"count" : {
      "total" : 1,
      "data" : 1,
      "coordinating_only" : 0,
      "master" : 1,
      "ingest" : 1
    },
    "versions" : [
      "6.8.13"
    ],
    "os" : {
      "available_processors" : 24,
      "allocated_processors" : 24,
      "names" : [
        {
          "name" : "Linux",
          "count" : 1
        }
      ],
      "pretty_names" : [
        {
          "pretty_name" : "Ubuntu 18.04.5 LTS",
          "count" : 1
        }
      ],
      "mem" : {
        "total_in_bytes" : 126740238336,
        "free_in_bytes" : 3115945984,
        "used_in_bytes" : 123624292352,
        "free_percent" : 2,
        "used_percent" : 98
      }
    },
    "process" : {
      "cpu" : {
        "percent" : 4
      },
      "open_file_descriptors" : {
        "min" : 22493,
        "max" : 22493,
        "avg" : 22493
      }
    },
    "jvm" : {
      "max_uptime_in_millis" : 953405537,
      "versions" : [
        {
          "version" : "1.8.0_275",
          "vm_name" : "OpenJDK 64-Bit Server VM",
          "vm_version" : "25.275-b01",
          "vm_vendor" : "Private Build",
          "count" : 1
        }
      ],
      "mem" : {
        "heap_used_in_bytes" : 45221787064,
        "heap_max_in_bytes" : 64267485184
      },
      "threads" : 292
    },
    "fs" : {
      "total_in_bytes" : 21901650849792,
      "free_in_bytes" : 3425590816768,
      "available_in_bytes" : 3425574039552
    },
    "plugins" : [ ],
    "network_types" : {
      "transport_types" : {
        "security4" : 1
      },
      "http_types" : {
        "security4" : 1
      }
    }
  }
}

My previous response still applies, too many shards for that single node.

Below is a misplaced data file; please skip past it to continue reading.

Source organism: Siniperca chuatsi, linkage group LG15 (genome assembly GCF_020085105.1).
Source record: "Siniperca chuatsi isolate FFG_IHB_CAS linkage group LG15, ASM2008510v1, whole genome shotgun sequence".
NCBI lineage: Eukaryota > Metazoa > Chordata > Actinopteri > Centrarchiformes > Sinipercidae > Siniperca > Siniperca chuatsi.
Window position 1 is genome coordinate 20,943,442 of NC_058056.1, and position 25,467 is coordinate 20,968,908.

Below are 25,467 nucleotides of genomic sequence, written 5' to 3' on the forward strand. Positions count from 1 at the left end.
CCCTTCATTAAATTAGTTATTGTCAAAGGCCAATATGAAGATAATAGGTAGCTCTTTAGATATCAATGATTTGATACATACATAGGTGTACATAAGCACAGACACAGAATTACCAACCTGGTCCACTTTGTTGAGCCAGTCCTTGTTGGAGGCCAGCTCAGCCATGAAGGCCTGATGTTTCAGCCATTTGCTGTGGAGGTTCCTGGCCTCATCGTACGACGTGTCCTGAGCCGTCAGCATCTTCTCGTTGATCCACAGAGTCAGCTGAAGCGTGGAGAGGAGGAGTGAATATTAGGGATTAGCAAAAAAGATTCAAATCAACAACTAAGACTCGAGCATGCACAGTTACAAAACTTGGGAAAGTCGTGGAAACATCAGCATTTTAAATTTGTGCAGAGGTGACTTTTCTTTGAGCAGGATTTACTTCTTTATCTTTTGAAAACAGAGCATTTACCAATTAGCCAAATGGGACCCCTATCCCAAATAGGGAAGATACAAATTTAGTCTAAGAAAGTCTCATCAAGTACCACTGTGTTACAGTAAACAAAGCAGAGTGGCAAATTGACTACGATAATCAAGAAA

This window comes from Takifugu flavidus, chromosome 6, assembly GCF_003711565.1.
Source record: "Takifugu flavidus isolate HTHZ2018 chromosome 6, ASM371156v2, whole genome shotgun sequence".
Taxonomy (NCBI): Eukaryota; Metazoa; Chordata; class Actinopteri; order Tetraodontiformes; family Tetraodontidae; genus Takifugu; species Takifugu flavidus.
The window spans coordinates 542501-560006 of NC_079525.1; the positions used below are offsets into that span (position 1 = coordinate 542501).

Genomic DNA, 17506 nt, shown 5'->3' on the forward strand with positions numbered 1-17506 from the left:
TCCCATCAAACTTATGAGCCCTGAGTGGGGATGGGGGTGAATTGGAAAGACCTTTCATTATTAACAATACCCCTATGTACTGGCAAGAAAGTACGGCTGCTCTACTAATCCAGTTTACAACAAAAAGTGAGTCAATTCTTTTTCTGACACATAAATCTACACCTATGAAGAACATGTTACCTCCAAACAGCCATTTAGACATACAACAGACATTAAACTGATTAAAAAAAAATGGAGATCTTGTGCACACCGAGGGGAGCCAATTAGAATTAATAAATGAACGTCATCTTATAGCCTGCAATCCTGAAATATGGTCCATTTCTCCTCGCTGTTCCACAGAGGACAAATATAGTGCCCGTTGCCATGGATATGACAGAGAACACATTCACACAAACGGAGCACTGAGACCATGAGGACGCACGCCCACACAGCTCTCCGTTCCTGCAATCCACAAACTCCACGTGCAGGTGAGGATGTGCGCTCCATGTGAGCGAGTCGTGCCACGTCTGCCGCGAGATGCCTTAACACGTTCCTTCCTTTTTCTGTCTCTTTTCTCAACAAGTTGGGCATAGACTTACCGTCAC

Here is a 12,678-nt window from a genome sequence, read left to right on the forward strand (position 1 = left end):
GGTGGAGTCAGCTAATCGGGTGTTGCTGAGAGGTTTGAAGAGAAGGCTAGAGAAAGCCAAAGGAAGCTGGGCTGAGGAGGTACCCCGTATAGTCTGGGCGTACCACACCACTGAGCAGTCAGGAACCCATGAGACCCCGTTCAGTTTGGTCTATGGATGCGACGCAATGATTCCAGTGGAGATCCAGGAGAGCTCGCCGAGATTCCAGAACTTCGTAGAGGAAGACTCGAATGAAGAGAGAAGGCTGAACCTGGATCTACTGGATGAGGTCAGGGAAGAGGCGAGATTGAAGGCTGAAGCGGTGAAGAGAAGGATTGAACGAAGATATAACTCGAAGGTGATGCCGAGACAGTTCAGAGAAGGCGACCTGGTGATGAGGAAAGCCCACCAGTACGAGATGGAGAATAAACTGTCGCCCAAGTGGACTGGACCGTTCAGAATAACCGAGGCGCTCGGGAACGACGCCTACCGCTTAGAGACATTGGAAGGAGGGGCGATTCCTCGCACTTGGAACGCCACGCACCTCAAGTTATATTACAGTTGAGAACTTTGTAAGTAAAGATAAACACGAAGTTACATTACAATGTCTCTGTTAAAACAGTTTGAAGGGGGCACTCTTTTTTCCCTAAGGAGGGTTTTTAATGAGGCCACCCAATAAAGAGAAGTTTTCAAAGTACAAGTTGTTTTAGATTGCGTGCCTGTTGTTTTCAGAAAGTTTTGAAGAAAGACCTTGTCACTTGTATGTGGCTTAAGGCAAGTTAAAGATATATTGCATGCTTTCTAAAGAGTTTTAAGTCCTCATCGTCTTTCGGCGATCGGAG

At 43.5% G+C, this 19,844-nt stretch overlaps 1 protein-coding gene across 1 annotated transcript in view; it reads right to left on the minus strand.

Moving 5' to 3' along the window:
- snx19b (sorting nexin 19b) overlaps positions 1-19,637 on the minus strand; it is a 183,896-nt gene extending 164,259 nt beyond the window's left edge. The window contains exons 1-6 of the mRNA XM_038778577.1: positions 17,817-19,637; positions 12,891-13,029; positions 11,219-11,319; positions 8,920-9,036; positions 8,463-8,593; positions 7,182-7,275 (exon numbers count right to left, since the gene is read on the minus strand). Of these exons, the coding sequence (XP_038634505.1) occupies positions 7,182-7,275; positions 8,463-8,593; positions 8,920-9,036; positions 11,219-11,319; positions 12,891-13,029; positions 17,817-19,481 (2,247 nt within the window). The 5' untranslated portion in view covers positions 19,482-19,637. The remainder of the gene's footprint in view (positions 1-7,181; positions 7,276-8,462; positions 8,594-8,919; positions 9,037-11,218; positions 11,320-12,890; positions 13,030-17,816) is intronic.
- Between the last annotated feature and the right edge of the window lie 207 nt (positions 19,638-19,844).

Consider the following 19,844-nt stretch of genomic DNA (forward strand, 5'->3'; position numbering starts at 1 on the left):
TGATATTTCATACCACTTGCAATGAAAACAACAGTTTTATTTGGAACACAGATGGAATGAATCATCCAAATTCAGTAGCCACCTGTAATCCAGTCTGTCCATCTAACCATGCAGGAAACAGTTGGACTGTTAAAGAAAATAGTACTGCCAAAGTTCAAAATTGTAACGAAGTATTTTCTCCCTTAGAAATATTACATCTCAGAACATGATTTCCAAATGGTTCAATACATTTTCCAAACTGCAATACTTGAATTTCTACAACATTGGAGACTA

So you suggest add more nodes?

We also consider reduce number shards per existing (and also new) node.
We think about two options:

  1. Currently we have 4 shards per index. Each shard's size is about 15GB. We would reduce it to 2 shards per index.
  2. We are using Elasticsearch to store logs data. New index is created every day. We would change index creation policy to new index per every two days. Our retention policy is 2 years (732 days).

Both options give us reduction shards per node on half and both give us not exceed 50GB per shard.

Which option is better in your opinion?

++

Or use ILM.

I would use ILM.

Sorry but I don't understand what "++" mean.
Are you mean merging both options? It is not looks good because it gives us shards over 50GB.
Currently we have 60GB average index size (4 shards 15GB every) if we reduce shard numbers as in option 1 we will have 2 shards 30GB every. If we also change index creation policy to create new index every two days (as in option 2) we will reduce number of indices on cluster by half but average index size will be 120GB (divided by 2 shards give us 60GB every shards).

We would to know which option (less shards per index or less index per cluster) is better from RAM ocuppacy and storage perspective.

Could you tell me for what would you use ILM?

Ahh sorry, I meant yes that's a good idea.

Ultimately they should both be the same thing, because they will results in less shards.

https://www.elastic.co/guide/en/elasticsearch/reference/current/index-lifecycle-management.html might be a better link to understand what ILM does.